Gallery hosts final showing

Legacy owner says people were enjoying but not buying art.
Friday, May 7, 2004 | 12:00 a.m. CDT; updated 4:26 a.m. CDT, Sunday, July 20, 2008

The small, rectangular white board reads: “Everything you imagine is real — Picasso.”

People stopped to look at the Broadway signboard — its message changes daily — before mingling, eating and roaming around Legacy Art & BookWorks during its downtown Gallery Crawl on Thursday.

The crawl was part of a reception for Legacy’s final show, “All Good Things,” by artists Frank Stack and Larry Rugolo. The exhibit, from two of Legacy’s most respected artists, features 66 pieces — screen prints, photographs and oil portraits and landscapes, with subject matter ranging from Stack’s “River at Boonville” to Rugolo’s photographs of New Mexican pueblos.

Owner Jim Downey mingled among the crowd, talking with customers, friends and artists about the show and the gallery’s closing at the end of the month.

Downey made the choice to close the gallery in February after a lengthy financial battle. He said the gallery hasn’t sold enough art.

Many of the crawl’s participants were disappointed about the closing but said they understood the financial strain that keeps supporters from buying art.

Columbia architect Brian Pape, who was viewing the show, said while many people support art, few purchase it.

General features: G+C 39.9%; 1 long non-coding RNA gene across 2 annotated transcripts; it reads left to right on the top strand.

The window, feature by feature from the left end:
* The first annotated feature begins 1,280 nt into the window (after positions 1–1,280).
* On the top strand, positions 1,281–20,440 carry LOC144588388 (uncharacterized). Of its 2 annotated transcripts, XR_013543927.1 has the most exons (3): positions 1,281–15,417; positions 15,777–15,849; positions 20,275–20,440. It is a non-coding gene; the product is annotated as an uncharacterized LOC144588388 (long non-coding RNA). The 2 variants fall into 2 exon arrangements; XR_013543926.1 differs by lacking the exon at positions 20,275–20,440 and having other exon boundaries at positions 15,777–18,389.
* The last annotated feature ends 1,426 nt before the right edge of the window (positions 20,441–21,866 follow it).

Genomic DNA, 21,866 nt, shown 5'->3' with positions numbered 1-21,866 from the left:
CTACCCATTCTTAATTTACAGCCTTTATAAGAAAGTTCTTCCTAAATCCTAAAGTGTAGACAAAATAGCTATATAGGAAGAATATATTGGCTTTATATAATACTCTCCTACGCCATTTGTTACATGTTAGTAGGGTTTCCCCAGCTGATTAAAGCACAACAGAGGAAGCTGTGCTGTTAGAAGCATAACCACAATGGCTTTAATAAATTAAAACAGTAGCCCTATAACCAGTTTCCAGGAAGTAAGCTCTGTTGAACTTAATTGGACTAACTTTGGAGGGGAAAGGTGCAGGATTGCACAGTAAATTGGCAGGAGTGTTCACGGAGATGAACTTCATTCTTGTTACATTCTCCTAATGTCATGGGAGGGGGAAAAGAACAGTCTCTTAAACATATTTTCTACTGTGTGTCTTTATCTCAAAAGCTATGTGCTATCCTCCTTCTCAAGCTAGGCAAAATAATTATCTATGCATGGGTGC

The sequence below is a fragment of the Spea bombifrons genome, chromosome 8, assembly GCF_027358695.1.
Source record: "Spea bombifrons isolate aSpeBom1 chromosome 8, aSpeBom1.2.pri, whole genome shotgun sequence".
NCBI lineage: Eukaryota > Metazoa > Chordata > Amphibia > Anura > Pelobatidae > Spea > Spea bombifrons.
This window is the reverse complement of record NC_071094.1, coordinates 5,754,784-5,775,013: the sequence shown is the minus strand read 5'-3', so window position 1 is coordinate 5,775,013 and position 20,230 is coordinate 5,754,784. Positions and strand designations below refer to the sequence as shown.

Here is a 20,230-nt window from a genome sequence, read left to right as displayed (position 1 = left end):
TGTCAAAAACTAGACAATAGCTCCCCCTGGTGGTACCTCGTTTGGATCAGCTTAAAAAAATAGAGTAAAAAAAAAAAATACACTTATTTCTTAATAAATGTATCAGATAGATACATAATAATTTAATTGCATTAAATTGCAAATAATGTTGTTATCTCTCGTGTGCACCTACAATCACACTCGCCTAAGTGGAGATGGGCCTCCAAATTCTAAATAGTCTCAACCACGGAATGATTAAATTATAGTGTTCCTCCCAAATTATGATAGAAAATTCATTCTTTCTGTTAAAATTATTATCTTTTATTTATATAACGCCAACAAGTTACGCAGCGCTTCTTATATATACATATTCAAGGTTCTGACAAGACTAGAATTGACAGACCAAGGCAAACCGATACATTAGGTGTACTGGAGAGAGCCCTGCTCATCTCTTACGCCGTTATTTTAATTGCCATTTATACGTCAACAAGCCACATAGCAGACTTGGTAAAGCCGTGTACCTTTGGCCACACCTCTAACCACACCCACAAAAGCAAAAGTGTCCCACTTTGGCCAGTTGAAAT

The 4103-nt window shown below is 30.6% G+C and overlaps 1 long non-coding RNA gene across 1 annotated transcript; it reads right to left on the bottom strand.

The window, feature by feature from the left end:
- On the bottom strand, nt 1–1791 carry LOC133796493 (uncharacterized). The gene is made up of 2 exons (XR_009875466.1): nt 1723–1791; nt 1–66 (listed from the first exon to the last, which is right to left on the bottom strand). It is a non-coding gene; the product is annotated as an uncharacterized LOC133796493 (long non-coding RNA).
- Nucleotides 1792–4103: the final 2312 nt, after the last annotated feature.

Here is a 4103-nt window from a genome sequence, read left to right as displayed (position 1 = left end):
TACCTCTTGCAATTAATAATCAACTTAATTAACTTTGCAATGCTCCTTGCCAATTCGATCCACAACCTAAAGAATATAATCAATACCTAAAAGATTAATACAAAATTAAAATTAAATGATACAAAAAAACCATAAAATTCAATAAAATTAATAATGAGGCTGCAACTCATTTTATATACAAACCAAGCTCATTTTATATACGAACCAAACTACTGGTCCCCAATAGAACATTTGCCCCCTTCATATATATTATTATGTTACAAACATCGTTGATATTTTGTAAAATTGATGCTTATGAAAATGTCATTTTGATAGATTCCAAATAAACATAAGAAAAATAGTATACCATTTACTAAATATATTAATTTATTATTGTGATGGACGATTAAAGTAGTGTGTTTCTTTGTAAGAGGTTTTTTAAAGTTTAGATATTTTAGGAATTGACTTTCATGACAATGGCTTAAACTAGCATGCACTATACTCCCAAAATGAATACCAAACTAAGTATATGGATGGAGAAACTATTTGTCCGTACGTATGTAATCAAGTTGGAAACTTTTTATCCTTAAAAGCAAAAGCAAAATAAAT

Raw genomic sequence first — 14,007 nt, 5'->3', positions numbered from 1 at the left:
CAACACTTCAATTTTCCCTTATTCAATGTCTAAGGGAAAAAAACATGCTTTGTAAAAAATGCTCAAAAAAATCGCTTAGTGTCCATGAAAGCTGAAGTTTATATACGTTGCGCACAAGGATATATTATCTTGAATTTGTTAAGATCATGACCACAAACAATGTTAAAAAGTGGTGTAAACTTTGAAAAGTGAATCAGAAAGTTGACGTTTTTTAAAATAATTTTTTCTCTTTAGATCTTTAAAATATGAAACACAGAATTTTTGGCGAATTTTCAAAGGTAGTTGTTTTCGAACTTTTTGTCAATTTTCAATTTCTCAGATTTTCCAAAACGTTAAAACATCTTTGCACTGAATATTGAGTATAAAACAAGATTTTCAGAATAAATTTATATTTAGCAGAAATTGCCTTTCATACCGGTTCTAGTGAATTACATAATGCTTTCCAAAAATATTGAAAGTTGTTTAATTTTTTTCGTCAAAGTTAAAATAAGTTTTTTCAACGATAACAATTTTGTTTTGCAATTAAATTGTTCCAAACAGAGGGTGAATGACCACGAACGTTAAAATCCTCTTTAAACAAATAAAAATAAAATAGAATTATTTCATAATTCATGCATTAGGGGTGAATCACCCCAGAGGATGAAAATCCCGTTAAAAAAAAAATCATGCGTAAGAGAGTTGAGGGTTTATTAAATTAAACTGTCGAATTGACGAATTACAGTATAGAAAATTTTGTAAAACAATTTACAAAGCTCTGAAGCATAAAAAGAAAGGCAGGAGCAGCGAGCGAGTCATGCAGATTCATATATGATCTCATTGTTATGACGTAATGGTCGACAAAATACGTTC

“The community does as much as it can to support it,” he said. “There’s only a very minor part of the population who buy art.”

Bob Bailey of Fulton came to the Gallery Crawl wearing a T-shirt that read: “I’m not a packrat, I’m a collector.” While he considers himself a fan of art, especially Stack’s work, the price is often too high.

“I’m too poor,” he said, “I just come and enjoy.”

As a gallery owner in Columbia, Downey is well aware of the difference between looking and buying.

“It seems that there’s a disconnect between professing such support and opening your wallet or checkbook,” he said on his Web site, which is counting down the days to the gallery’s closing.

“I think that the community is losing a real cultural resource,” said Stack, who has done shows at Legacy for the past six years. “But we live in a culture of money.”

Downey said it is a matter of priorities, estimating that a $10 sale to everyone on his mailing list would double the income of the gallery. Still, he has seen an uptick in sales since he announced the closing, when people “realized they couldn’t just wait and look.”

Legacy will close May 22.

Downey still is debating what to put on the final white board sign. He never decides on the quote until the morning it goes on display.

He said he’s considering one of his favorite Joni Mitchell lines.

“That you don’t know what you’ve got, ’till it’s gone,” he said.

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